Notice that the focus of discussion in this article is whether targeted killing should be replaced by capture and interrogation. The only issue is the value of one process or the other to the US. There is absolutely zilch about the morality of targeted killing or the legality of snatching someone and taking them into captivity without charge and often for years. Note that CIA operatives have recently been tried and found guilty in Italy for kidnapping a terror suspect and rendering him to Egypt--where of course he was probably tortured. Note that Obama has not disavowed the practice of rendition. It never seems to dawn on commentators that intelligence operatives and special forces operating as judge, jury, and executioner might have a few moral and legal issues surrounding the practice.
This is from the Washington Post.
Under Obama, more targeted killings than captures in counterterrorism efforts
By Karen DeYoung and Joby Warrick
Washington Post Staff Writer
Although senior administration officials say that no policy determination has been made to emphasize kills over captures, several factors appear to have tipped the balance in that direction. The Obama administration has authorized such attacks more frequently than theW. administration did in its final years, including in countries where U.S. ground operations are officially unwelcome or especially dangerous. Improvements in electronic surveillance and precision targeting have made killing from a distance much more of a sure thing. At the same time, options for where to keep U.S. captives have dwindled.
Republican critics, already scornful of limits placed on interrogation of the suspect in the Christmas Day bombing attempt, charge that the administration has been too reluctant to risk an international incident or a domestic lawsuit to capture senior terrorism figures alive and imprison them.
Some military and intelligence officials, citing what they see as a new bias toward kills, questioned whether valuable intelligence is being lost in the process.
Even during the Bush administration, "there was an inclination to 'just shoot the bastard,' " said a former intelligence official briefed on current operations. "But now there's an even greater proclivity for doing it that way. . . . We need to have the capability to snatch when the situation calls for it."
Lack of detention policy
One problem identified by those within and outside the government is the question of where to take captives apprehended outside established war zones and cooperating countries. "We've been trying to decide this for over a year," the senior military officer said. "When you don't have a detention policy or a set of facilities," he said, operational decisions become more difficult.
Military officials emphasized that terrorism suspects continue to be captured in Iraq and Afghanistan. But in Iraq, where counterterrorism operations must be approved in advance by its government and conducted with Iraqi forces in the lead, all prisoners must be turned over to Baghdad.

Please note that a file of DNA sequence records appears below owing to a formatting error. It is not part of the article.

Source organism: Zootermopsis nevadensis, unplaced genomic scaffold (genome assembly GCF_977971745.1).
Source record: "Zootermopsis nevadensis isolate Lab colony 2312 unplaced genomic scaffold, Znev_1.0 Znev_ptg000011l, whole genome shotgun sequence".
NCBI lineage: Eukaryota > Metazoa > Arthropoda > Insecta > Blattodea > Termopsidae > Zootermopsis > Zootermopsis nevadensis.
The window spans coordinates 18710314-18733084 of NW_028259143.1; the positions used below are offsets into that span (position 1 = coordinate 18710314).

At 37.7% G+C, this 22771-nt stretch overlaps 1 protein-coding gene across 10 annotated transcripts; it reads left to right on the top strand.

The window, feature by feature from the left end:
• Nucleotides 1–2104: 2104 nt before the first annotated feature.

In Afghanistan, the massive U.S.-run prison at the Bagram air base is scheduled to be relinquished to the Afghan government by the end of the year. Its 750 prisoners include about 30 foreigners, some of them captured in other countries and brought there. But recent legal decisions, and Afghan government restrictions, have largely eliminated that option.
"In some cases," the senior military official said, captives in Afghanistan have been taken to "other facilities" maintained by Special Operations forces. Such detentions, even on a temporary basis, have become more difficult because of legal and human rights concerns, he said. ...
Al-Qaeda and Taliban havens in Pakistan's Federally Administered Tribal Areas along the border are considered part of the Afghanistan war theater. The Pakistani government tacitly permits CIA-operated unmanned aircraft to target terrorist sites and militants up to 50 miles inside the country. Under an executive order first signed by Bush and continued in force under Obama, the CIA does not have to seek higher administration authority before striking.
But while U.S. Special Forces work closely with the CIA on the Afghan side of the border, any ground operation in Pakistan would require specific White House approval, which so far has not been granted. In addition to the difficulty such a mission would pose amid a hostile population in rugged terrain, the Pakistani government has drawn a red line against allowing U.S. boots on the ground, and the risk of sparking an anti-American backlash is seen as too great.
Beyond Afghanistan, Pakistan and Iraq, potentially lethal operations must be approved by Obama or his designee, which can include the CIA director and the defense secretary. In Yemen, stepped-up military and intelligence cooperation with the country's government, including the use of U.S. aircraft and munitions for raids against a list of targets suspected of involvement with terrorist groups, was approved by Obama late last year, and at least two lethal attacks have taken place in coordination with Yemeni ground forces. Any captives belong to Yemen.
"There are certain upsides and certain downsides to certain paths," the administration official said. "The safety and security of U.S. military personnel is always something the president keeps at the highest level of his calculus."